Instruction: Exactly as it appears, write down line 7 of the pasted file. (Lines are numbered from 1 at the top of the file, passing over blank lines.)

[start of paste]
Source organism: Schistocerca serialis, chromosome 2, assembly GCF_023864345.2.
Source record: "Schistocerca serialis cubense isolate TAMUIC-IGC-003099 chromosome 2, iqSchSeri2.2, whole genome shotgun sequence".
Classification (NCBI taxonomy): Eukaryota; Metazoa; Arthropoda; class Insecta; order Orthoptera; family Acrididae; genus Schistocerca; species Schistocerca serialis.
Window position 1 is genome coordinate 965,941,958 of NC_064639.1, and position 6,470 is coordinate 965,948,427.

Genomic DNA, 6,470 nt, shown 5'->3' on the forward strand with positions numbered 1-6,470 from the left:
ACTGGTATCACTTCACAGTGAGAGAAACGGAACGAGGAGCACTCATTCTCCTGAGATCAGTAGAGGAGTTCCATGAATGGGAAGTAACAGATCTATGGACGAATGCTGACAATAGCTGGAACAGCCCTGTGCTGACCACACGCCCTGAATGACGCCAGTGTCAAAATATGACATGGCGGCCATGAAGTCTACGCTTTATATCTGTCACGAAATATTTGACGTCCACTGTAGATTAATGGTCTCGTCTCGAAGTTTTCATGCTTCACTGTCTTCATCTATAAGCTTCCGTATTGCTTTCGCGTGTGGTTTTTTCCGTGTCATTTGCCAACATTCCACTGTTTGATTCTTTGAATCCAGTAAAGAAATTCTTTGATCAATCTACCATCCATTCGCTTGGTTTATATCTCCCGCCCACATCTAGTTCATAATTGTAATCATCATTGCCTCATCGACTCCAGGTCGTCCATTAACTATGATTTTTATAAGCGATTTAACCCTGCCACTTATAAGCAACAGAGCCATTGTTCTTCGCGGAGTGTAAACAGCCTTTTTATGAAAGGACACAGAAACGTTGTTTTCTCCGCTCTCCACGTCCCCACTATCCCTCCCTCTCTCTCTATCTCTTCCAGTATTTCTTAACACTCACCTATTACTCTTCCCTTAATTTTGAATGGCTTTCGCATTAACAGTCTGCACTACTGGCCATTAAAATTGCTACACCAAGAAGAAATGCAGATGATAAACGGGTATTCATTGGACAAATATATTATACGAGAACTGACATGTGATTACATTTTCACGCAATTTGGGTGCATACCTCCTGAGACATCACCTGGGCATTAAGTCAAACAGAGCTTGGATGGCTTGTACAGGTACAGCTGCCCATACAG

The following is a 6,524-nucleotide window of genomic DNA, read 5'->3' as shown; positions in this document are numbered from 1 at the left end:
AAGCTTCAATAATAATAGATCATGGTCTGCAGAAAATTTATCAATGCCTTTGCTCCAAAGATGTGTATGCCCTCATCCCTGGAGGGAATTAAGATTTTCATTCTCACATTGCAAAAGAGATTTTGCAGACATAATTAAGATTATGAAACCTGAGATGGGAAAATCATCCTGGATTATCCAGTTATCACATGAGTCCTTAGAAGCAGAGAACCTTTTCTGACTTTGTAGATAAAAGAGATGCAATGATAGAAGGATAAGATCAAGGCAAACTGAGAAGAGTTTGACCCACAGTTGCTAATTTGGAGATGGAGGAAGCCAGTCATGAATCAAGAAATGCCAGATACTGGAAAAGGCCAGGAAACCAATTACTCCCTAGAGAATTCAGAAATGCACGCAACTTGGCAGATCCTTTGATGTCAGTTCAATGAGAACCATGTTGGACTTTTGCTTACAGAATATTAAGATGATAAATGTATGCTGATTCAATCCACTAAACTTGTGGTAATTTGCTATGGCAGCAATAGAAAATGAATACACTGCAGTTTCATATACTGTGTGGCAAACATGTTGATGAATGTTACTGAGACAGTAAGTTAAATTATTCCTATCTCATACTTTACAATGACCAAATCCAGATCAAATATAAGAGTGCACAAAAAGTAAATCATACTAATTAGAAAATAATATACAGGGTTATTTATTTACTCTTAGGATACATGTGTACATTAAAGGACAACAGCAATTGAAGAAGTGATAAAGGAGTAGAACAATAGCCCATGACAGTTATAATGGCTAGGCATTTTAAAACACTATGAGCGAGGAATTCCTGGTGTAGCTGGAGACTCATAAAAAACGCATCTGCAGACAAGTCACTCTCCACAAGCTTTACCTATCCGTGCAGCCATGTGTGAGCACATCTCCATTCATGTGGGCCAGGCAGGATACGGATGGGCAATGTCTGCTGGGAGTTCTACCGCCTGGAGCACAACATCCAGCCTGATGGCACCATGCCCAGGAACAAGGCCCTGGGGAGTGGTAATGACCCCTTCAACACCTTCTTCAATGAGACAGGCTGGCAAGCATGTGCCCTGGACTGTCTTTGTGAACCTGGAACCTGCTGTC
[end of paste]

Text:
The following is a 6,524-nucleotide window of genomic DNA, read 5'->3' as shown; positions in this document are numbered from 1 at the left end: